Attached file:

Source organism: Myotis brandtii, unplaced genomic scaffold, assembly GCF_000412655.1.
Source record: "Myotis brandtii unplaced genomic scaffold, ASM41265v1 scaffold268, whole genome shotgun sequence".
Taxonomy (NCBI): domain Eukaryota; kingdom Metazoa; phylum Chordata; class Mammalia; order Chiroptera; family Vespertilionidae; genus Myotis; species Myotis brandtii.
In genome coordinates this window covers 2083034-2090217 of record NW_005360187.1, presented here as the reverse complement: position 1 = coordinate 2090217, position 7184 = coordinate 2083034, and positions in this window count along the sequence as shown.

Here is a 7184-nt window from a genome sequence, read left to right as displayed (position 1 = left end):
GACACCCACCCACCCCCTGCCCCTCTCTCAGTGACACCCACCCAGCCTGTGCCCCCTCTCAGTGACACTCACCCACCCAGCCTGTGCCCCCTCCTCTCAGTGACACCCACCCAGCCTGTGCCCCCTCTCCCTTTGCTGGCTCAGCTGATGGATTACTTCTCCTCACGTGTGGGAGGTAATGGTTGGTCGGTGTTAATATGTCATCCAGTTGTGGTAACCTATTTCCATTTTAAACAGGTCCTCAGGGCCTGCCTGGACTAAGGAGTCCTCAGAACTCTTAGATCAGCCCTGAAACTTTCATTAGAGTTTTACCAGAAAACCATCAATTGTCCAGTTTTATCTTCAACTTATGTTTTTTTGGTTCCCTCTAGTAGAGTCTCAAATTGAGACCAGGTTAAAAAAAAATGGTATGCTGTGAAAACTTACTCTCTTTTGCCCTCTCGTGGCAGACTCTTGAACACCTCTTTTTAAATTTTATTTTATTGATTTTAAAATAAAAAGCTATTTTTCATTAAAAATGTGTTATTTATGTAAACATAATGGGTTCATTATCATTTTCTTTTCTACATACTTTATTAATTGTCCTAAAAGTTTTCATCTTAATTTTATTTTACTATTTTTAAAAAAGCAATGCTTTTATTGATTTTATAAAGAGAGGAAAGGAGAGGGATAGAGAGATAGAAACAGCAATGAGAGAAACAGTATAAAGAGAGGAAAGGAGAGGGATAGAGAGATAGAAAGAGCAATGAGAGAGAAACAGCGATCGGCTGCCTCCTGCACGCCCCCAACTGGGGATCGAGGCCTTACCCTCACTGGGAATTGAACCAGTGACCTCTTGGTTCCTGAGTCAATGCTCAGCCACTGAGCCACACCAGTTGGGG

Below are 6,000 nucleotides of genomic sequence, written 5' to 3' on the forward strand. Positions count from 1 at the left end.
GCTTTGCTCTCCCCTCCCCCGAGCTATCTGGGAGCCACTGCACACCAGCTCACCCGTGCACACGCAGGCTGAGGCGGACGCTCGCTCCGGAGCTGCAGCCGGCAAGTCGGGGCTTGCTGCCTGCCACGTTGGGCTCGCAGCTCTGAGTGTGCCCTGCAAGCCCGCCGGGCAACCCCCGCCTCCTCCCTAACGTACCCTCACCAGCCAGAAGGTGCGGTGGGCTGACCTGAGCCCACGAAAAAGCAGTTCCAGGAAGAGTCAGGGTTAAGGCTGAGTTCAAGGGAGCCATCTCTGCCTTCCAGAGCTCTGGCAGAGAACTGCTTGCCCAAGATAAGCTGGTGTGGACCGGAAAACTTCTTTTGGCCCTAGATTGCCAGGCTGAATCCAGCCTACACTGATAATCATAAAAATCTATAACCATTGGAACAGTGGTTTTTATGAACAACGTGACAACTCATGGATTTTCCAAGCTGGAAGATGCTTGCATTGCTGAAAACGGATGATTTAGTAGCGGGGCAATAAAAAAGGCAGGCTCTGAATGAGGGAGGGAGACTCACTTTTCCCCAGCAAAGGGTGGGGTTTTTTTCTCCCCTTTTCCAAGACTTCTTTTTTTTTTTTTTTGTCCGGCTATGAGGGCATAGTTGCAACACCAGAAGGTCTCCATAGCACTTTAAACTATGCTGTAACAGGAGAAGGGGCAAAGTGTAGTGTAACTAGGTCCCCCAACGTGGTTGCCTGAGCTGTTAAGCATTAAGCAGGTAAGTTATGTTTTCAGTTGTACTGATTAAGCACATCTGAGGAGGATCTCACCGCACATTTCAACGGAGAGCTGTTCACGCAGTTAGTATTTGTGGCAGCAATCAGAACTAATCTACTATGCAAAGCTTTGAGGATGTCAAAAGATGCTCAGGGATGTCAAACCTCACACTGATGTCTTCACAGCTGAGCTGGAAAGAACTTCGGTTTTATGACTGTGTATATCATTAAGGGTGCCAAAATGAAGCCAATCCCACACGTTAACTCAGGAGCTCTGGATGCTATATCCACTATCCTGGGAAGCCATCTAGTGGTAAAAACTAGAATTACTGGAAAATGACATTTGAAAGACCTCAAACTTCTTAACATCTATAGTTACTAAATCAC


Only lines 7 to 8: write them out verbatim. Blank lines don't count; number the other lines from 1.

Below are 6,000 nucleotides of genomic sequence, written 5' to 3' on the forward strand. Positions count from 1 at the left end.
GCTTTGCTCTCCCCTCCCCCGAGCTATCTGGGAGCCACTGCACACCAGCTCACCCGTGCACACGCAGGCTGAGGCGGACGCTCGCTCCGGAGCTGCAGCCGGCAAGTCGGGGCTTGCTGCCTGCCACGTTGGGCTCGCAGCTCTGAGTGTGCCCTGCAAGCCCGCCGGGCAACCCCCGCCTCCTCCCTAACGTACCCTCACCAGCCAGAAGGTGCGGTGGGCTGACCTGAGCCCACGAAAAAGCAGTTCCAGGAAGAGTCAGGGTTAAGGCTGAGTTCAAGGGAGCCATCTCTGCCTTCCAGAGCTCTGGCAGAGAACTGCTTGCCCAAGATAAGCTGGTGTGGACCGGAAAACTTCTTTTGGCCCTAGATTGCCAGGCTGAATCCAGCCTACACTGATAATCATAAAAATCTATAACCATTGGAACAGTGGTTTTTATGAACAACGTGACAACTCATGGATTTTCCAAGCTGGAAGATGCTTGCATTGCTGAAAACGGATGATTTAGTAGCGGGGCAATAAAAAAGGCAGGCTCTGAATGAGGGAGGGAGACTCACTTTTCCCCAGCAAAGGGTGGGGTTTTTTTCTCCCCTTTTCCAAGACTTCTTTTTTTTTTTTTTTGTCCGGCTATGAGGGCATAGTTGCAACACCAGAAGGTCTCCATAGCACTTTAAACTATGCTGTAACAGGAGAAGGGGCAAAGTGTAGTGTAACTAGGTCCCCCAACGTGGTTGCCTGAGCTGTTAAGCATTAAGCAGGTAAGTTATGTTTTCAGTTGTACTGATTAAGCACATCTGAGGAGGATCTCACCGCACATTTCAACGGAGAGCTGTTCACGCAGTTAGTATTTGTGGCAGCAATCAGAACTAATCTACTATGCAAAGCTTTGAGGATGTCAAAAGATGCTCAGGGATGTCAAACCTCACACTGATGTCTTCACAGCTGAGCTGGAAAGAACTTCGGTTTTATGACTGTGTATATCATTAAGGGTGCCAAAATGAAGCCAATCCCACACGTTAACTCAGGAGCTCTGGATGCTATATCCACTATCCTGGGAAGCCATCTAGTGGTAAAAACTAGAATTACTGGAAAATGACATTTGAAAGACCTCAAACTTCTTAACATCTATAGTTACTAAATCAC